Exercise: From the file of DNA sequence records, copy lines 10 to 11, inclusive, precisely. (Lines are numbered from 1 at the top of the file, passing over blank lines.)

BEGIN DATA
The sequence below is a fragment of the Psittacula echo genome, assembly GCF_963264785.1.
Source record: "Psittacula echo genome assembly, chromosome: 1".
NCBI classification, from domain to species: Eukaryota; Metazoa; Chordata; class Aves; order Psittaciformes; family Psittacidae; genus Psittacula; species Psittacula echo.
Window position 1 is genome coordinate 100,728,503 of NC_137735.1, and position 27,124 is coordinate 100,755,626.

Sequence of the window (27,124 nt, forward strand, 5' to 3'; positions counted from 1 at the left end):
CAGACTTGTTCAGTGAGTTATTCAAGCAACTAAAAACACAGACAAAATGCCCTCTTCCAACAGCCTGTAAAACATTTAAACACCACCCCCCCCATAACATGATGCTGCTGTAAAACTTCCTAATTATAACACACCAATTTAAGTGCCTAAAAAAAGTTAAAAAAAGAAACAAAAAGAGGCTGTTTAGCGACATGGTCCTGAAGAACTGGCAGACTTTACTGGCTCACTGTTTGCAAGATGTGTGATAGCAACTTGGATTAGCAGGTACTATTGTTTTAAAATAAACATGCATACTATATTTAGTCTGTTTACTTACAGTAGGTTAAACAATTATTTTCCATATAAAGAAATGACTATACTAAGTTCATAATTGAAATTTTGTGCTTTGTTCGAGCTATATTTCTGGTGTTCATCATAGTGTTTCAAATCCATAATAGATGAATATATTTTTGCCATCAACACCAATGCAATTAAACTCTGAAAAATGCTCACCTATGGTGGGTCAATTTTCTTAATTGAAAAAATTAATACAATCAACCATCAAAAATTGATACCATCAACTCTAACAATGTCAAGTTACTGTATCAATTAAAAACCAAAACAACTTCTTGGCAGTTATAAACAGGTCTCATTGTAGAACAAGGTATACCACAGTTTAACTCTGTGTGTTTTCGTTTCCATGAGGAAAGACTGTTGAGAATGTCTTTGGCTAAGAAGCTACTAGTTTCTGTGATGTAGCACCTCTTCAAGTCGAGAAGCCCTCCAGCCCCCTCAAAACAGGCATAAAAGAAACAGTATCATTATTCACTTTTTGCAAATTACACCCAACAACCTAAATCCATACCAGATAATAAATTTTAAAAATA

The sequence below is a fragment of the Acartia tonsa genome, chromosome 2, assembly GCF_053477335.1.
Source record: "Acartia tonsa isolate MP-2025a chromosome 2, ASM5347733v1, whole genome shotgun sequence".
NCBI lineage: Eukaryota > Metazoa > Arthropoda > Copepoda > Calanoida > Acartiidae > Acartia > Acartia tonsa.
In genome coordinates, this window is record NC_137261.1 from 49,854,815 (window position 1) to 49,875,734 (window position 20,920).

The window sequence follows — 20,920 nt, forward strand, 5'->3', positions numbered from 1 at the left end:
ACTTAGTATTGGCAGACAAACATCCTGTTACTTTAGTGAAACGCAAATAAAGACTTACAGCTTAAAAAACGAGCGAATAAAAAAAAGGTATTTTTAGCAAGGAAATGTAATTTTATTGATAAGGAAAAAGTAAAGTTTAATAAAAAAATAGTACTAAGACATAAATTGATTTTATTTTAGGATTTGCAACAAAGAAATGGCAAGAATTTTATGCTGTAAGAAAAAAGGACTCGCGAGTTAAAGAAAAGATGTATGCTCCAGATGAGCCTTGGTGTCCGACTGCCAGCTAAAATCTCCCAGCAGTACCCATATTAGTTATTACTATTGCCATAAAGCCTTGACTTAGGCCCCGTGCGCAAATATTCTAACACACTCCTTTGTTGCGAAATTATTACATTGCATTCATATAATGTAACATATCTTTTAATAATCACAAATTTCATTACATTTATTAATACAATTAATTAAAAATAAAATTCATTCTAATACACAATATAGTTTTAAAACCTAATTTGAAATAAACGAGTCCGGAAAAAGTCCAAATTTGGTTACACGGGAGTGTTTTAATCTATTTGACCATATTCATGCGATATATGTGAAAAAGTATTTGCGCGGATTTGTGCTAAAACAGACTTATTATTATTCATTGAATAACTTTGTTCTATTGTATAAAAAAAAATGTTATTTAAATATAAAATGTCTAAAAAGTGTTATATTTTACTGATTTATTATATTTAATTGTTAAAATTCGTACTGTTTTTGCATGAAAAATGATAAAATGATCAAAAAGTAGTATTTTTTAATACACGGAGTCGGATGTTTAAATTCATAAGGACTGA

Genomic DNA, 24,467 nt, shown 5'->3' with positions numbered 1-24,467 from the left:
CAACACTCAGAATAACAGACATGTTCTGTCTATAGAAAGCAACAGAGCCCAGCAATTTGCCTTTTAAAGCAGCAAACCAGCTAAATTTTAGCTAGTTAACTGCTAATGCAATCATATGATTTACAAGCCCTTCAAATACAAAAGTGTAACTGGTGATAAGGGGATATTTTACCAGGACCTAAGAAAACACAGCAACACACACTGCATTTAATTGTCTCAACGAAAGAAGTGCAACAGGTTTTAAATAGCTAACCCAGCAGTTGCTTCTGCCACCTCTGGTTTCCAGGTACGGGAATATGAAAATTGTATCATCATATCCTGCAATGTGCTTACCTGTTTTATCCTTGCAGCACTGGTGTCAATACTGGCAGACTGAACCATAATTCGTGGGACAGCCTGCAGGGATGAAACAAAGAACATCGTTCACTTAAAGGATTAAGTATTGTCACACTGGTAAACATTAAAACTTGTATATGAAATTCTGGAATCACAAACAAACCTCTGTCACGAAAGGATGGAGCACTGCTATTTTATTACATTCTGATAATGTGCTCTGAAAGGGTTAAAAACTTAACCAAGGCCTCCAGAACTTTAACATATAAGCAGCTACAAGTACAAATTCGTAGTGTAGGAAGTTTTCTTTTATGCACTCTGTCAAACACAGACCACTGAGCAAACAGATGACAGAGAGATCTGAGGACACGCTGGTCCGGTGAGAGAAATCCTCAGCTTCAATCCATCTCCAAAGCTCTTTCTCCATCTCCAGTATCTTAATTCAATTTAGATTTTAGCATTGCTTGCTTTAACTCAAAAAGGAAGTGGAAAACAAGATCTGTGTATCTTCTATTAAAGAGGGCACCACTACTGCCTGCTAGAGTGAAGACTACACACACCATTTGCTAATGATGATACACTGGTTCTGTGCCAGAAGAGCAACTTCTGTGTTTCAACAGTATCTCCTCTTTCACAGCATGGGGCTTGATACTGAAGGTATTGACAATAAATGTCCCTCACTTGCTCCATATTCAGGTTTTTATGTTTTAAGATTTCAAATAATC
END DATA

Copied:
In genome coordinates, this window is record NC_137261.1 from 49,854,815 (window position 1) to 49,875,734 (window position 20,920).

The window sequence follows — 20,920 nt, forward strand, 5'->3', positions numbered from 1 at the left end: